Enduring Universe

June 6, 2011

We encountered this concept of a shadow biosphere that suggests some organisms on Earth may be relics of a previous genesis event. Right now, this is just speculation on the part of some astrobiologists who haven’t been able to find prove of this idea yet. And if life truly did arise on Earth more than once, where is it now? What does it look like and how does it compare to life as we know it now? How would we look for evidence that this actually happened? The most straightforward way to find answers would be to test the genome of bacteria from as many different locations as possible, and the more exotic, the better. (After all, it’s unlikely that something as big as a giraffe for example could have spawned from a different origin event, but something as small and elusive as a bacteria could go unnoticed unless we found it in the backdrop and sequenced its genome.) We would want to look for places that would be cut off from the rest of the biosphere; like miles underground. Scientists found bacteria colonies that consumed hydrogen bubbling from the crust miles below the surface in an abandoned South African mine. DNA analysis showed that this germ was related to all other life on Earth, but what does that mean? How would we know if life were alien to the planet?

If life as we know it didn’t use DNA or RNA, but relied on a different molecule for storing genetic information, then we might see something wildly different from life as we know it. Peptide nucleic acid (PNA) is composed of repeating N-(2-aminoethyl)-glycine units linked by peptide bonds; the structure is more stable under high temperatures and low pH so it’s possible that it could have been incorporated into early cells and that DNA only came later because DNA is more efficient at replication. Another analogue, threose nucleic acid (TNA) is a polymer used by biochemists in studies on DNA; this analogue can function like DNA or RNA, but TNA is simpler chemically, so it could have been a precursor to RNA.

While the evidence to support a TNA or PNA-dominated biosphere isn’t readily accepted by most molecular biologists, the RNA world hypothesis has enjoyed some support by researchers over the last 30 years. Because RNA can act as an enzyme protein and an information-storing nucleic acid, this versatile chemical is thought to have preceded the advent of DNA, leading some to suspect that early life ran off of RNA and not DNA. It wasn’t until later when a genetic accident could have spawned DNA, which would have dominated the life at the time because it could more efficiently copy itself.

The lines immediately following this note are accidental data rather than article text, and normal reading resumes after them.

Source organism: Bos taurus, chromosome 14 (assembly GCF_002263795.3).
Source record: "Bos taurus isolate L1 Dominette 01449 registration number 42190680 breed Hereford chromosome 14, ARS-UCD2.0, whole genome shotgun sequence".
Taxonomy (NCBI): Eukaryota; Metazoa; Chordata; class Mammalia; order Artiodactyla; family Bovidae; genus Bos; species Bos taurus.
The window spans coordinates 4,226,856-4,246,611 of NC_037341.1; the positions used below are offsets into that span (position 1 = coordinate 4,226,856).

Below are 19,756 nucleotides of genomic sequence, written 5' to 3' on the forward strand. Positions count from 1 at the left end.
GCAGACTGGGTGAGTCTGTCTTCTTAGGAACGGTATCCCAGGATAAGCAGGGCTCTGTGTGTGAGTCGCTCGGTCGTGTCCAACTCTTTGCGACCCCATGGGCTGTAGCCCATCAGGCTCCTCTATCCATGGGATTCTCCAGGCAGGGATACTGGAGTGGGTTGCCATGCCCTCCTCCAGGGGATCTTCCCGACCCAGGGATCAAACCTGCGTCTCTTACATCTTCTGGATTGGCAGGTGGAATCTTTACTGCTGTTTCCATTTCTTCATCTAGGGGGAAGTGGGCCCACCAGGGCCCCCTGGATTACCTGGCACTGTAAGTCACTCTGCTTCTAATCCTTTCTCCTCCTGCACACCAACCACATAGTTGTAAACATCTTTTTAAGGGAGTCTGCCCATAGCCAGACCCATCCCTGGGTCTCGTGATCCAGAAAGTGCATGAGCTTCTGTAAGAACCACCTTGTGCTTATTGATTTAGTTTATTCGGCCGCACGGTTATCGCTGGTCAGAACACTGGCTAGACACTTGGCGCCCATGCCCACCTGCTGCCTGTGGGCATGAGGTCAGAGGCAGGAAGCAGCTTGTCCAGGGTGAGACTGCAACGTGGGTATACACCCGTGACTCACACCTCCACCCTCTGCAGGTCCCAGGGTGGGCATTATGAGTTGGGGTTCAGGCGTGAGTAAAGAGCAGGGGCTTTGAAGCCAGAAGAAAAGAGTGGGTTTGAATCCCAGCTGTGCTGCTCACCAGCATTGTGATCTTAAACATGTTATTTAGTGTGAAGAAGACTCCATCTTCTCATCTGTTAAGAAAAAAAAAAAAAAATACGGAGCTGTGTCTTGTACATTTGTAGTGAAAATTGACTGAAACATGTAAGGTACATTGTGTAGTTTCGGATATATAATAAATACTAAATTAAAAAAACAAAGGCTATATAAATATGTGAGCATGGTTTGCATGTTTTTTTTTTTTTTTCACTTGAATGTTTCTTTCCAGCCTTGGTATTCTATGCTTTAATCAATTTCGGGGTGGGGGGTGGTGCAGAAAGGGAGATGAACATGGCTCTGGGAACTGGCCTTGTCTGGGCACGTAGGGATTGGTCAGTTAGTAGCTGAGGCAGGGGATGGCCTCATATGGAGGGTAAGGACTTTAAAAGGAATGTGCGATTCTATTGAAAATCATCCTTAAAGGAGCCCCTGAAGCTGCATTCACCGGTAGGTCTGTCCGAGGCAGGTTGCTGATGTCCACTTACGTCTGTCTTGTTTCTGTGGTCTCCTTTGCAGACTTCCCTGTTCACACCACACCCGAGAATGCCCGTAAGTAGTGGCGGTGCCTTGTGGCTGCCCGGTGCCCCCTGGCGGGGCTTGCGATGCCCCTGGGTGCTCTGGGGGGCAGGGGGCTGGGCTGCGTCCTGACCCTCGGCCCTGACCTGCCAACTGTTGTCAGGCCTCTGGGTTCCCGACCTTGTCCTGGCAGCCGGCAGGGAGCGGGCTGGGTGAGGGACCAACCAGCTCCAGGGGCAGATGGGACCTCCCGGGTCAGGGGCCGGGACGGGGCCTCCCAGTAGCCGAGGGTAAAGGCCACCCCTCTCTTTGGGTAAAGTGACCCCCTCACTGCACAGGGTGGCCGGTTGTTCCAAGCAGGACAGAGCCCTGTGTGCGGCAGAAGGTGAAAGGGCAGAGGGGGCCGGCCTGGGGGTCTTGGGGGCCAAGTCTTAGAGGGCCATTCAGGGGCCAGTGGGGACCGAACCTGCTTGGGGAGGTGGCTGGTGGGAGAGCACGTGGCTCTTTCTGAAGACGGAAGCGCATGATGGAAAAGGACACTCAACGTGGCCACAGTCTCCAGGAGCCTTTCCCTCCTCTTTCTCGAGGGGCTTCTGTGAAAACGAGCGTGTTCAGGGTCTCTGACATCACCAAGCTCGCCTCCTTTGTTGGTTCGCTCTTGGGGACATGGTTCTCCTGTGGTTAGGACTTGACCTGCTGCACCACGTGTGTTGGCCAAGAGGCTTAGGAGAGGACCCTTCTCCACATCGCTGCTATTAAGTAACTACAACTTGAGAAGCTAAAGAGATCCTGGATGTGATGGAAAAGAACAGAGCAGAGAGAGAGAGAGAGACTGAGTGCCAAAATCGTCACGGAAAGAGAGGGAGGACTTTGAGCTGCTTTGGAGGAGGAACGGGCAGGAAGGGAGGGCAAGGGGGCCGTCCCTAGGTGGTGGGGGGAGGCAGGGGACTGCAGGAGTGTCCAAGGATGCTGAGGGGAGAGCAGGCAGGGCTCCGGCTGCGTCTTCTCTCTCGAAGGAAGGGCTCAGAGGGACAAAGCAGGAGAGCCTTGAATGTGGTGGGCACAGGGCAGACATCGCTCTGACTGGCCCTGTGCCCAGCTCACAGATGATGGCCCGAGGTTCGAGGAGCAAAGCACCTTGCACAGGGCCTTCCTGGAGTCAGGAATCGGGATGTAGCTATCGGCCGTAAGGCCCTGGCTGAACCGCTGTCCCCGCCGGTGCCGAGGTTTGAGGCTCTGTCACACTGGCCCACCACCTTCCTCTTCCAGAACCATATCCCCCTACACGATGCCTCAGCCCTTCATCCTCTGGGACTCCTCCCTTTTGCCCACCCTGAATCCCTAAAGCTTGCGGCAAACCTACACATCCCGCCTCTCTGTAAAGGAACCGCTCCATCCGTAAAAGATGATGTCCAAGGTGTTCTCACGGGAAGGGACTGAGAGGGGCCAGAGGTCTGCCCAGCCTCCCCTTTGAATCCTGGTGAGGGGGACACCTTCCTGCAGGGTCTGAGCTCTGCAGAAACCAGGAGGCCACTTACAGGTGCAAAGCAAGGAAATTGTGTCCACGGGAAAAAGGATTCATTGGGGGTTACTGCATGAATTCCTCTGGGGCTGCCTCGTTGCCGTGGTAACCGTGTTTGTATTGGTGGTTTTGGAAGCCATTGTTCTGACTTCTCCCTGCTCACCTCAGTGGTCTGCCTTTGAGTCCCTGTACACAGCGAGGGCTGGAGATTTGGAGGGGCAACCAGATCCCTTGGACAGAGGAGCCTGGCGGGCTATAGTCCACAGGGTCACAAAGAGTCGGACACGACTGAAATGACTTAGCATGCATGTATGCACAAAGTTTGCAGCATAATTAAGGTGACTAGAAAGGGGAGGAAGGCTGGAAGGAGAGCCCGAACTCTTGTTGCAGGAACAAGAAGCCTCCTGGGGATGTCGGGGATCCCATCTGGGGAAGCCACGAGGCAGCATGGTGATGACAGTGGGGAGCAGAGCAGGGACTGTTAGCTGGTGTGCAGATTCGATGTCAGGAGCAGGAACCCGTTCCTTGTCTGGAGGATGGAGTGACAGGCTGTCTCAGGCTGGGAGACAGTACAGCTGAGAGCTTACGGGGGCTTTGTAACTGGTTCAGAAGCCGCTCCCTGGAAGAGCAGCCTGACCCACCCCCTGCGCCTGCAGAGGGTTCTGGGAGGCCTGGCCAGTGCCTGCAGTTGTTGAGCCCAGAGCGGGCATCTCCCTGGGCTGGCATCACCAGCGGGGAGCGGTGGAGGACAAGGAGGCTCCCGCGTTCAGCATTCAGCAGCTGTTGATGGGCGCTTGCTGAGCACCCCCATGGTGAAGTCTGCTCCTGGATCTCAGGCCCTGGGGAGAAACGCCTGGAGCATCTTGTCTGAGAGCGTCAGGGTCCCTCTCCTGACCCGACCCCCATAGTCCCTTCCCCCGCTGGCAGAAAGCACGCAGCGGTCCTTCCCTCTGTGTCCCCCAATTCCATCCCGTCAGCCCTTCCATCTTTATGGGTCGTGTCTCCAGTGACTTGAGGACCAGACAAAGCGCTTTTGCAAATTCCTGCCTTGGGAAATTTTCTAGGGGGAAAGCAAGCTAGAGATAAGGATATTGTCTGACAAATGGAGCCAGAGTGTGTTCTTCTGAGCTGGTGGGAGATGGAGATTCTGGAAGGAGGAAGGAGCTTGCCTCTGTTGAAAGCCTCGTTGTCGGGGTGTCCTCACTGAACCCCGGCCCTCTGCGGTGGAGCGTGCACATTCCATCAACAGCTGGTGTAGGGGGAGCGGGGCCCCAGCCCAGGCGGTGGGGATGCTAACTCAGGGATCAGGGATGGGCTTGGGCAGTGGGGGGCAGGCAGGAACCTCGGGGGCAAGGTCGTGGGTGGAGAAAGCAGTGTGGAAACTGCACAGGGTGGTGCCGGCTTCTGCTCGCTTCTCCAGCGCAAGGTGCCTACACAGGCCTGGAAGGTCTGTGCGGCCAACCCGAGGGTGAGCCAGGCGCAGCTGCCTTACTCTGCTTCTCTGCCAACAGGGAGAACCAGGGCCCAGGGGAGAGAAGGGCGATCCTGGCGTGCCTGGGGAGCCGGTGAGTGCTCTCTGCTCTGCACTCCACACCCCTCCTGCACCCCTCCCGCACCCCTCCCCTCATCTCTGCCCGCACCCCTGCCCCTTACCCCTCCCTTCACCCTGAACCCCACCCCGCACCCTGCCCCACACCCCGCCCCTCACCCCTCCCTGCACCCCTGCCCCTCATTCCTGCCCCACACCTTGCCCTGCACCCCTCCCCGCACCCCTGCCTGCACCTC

Areiosan life runs off of PNA, but it has a triple helix structure. This idea isn’t new to biology; Linus Pauling suggested DNA might have a triple helix structure back in the 1950’s, but the discovery of DNA’s double helix structure by Watson and Crick completely shattered that idea. Still, when molecular biologists use PNA, it latches itself onto the double helix structure and forms a totally new triple helix that stabilizes DNA under higher temperatures and lower pH. The latter is imperative for Areiosan life because of the prevalence of sulfur in the environment. Sulfur dioxide and trioxide readily form sulfuric and sulfurous acid in contact with water, so increased acid rain has lowered the pH of Areiosan bodies of water. So while the acidified oceans would warp and denature Terroan DNA, Areiosan PNA doesn’t get bent out of shape by higher acidity.

DNA undergoes mutations regularly because the process of transcribing new DNA during cell replication is imperfect. DNA can be miscopied during transcription, but DNA polymerases that add base pairs to DNA during replication can correct some of these errors during a stage called elongation in eukaryotic cells. Because this PNA’s base pairs are harder to pry apart under moderate pH, the proofreading process in Areiosan cells is shorter than in Terroan cells. Because of this, a certain type of error called a mismatch error abounds in Areiosan cells because once replication is complete; there is no proofreading mechanism to follow like with our biology. Despite radically different mechanisms to mitigate mutations to the nucleic acid, both Earth life and Areiosan life experience identical rates of mutation. Mechanisms for repairing DNA are not perfect and these imperfections that allow mutations to occur spur the creation of novel genetic material. If there were no mutations, there would be no evolution and each individual would be a carbon copy of the parent; this would be disastrous because if every individual were exactly vulnerable to the same stresses, then a single event would wipe out an entire population. Mutation causes a varying ability for survival in individuals of a population, and this diversity can provide resilience to a population. Some of those mutations will prove to be deleterious to the individual, but the heritable mutations that don’t manage to wipe the individual tend to persist or even propagate within the population. These errors in DNA replication are the basis for new genetic traits, but if this process is too imprecise, it would kill off too many individuals and prevent that material from ever being propagated. The rate of mutation is therefore fine-tuned to allow “a balance between the evolution of species and the survival and reproductive success of individual organisms.”

This diagram shows the configuration a stable triple helix used on Earth in drugs for cancer treatment.

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